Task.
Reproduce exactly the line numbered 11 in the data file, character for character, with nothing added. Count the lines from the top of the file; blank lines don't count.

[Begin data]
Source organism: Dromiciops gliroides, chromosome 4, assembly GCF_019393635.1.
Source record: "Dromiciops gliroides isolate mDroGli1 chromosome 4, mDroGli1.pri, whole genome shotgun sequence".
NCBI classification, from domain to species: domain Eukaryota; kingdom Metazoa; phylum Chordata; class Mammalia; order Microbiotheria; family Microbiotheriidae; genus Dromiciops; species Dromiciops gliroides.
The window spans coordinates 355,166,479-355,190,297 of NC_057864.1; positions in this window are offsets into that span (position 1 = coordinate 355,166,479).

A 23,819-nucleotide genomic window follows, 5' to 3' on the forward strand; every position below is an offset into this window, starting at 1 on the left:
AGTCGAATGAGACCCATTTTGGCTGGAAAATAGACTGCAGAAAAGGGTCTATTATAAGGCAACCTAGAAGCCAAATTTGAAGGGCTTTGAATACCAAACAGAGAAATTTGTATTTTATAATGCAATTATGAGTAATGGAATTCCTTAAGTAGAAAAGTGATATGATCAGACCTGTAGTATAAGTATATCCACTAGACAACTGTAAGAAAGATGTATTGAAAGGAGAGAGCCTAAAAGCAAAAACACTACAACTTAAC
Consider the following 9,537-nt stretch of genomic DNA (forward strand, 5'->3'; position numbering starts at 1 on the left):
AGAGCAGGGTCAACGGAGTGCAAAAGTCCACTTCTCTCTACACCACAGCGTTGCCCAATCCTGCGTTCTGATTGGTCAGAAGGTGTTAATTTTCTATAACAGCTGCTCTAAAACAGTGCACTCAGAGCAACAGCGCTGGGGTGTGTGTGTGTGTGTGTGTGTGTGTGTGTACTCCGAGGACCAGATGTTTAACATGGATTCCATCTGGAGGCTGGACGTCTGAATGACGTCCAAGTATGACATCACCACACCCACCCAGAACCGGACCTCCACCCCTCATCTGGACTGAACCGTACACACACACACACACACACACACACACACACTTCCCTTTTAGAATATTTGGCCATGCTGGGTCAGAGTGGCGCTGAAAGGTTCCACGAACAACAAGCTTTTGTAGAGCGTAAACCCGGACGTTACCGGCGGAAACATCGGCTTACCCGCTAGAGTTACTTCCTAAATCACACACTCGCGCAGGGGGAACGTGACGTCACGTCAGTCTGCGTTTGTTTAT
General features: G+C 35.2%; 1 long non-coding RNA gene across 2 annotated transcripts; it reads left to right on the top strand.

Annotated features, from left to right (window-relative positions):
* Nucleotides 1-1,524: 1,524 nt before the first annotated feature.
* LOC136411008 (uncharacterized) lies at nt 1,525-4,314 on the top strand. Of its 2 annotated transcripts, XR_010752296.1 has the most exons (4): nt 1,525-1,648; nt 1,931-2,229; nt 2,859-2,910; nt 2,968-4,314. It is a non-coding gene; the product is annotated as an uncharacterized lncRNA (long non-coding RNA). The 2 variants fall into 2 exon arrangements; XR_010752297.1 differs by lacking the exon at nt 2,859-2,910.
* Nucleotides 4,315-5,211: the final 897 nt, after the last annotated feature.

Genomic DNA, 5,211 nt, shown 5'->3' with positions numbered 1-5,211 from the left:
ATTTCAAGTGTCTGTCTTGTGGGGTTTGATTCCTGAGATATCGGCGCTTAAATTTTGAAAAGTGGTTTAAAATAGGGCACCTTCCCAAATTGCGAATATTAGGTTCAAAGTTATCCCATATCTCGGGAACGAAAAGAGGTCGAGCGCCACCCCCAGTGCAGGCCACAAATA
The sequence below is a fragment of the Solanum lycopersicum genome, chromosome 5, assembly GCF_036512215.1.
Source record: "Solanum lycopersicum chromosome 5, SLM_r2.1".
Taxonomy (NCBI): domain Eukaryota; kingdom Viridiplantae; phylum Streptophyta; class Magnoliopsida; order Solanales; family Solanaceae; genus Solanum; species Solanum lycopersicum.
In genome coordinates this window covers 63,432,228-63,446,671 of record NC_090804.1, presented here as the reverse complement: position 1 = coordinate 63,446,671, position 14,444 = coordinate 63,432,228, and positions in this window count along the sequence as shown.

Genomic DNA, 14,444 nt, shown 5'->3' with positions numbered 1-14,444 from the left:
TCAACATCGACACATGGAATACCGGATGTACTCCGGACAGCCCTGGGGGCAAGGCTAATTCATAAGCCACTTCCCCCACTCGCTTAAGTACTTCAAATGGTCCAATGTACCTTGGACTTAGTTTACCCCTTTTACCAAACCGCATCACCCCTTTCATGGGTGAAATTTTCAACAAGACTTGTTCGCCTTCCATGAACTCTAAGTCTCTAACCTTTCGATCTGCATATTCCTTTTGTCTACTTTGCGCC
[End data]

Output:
* Nucleotides 1-1,524: 1,524 nt before the first annotated feature.